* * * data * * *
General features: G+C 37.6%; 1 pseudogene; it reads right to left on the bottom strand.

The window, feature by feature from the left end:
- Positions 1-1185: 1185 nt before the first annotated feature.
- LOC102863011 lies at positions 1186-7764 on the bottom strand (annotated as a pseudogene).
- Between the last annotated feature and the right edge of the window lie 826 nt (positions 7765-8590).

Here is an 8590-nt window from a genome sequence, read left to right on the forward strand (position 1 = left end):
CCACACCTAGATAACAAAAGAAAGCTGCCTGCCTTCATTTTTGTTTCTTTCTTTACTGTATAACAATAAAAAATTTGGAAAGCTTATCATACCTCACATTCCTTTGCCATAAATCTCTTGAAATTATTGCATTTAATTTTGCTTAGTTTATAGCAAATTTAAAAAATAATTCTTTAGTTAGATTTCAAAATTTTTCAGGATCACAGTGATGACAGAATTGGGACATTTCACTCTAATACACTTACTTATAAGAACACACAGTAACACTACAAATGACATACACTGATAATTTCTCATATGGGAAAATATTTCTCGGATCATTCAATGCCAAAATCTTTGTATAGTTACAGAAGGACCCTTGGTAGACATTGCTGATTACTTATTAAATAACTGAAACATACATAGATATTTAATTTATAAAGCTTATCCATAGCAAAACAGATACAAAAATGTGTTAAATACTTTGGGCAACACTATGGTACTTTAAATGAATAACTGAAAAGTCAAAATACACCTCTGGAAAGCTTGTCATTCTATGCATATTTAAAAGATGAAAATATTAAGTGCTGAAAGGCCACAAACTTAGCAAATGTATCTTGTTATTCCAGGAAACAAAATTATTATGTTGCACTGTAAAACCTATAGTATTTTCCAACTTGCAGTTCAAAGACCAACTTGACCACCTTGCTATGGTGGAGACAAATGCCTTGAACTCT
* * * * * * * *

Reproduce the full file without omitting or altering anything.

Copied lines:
General features: G+C 37.6%; 1 pseudogene; it reads right to left on the bottom strand.

The window, feature by feature from the left end:
- Positions 1-1185: 1185 nt before the first annotated feature.
- LOC102863011 lies at positions 1186-7764 on the bottom strand (annotated as a pseudogene).
- Between the last annotated feature and the right edge of the window lie 826 nt (positions 7765-8590).

Here is an 8590-nt window from a genome sequence, read left to right on the forward strand (position 1 = left end):
CCACACCTAGATAACAAAAGAAAGCTGCCTGCCTTCATTTTTGTTTCTTTCTTTACTGTATAACAATAAAAAATTTGGAAAGCTTATCATACCTCACATTCCTTTGCCATAAATCTCTTGAAATTATTGCATTTAATTTTGCTTAGTTTATAGCAAATTTAAAAAATAATTCTTTAGTTAGATTTCAAAATTTTTCAGGATCACAGTGATGACAGAATTGGGACATTTCACTCTAATACACTTACTTATAAGAACACACAGTAACACTACAAATGACATACACTGATAATTTCTCATATGGGAAAATATTTCTCGGATCATTCAATGCCAAAATCTTTGTATAGTTACAGAAGGACCCTTGGTAGACATTGCTGATTACTTATTAAATAACTGAAACATACATAGATATTTAATTTATAAAGCTTATCCATAGCAAAACAGATACAAAAATGTGTTAAATACTTTGGGCAACACTATGGTACTTTAAATGAATAACTGAAAAGTCAAAATACACCTCTGGAAAGCTTGTCATTCTATGCATATTTAAAAGATGAAAATATTAAGTGCTGAAAGGCCACAAACTTAGCAAATGTATCTTGTTATTCCAGGAAACAAAATTATTATGTTGCACTGTAAAACCTATAGTATTTTCCAACTTGCAGTTCAAAGACCAACTTGACCACCTTGCTATGGTGGAGACAAATGCCTTGAACTCT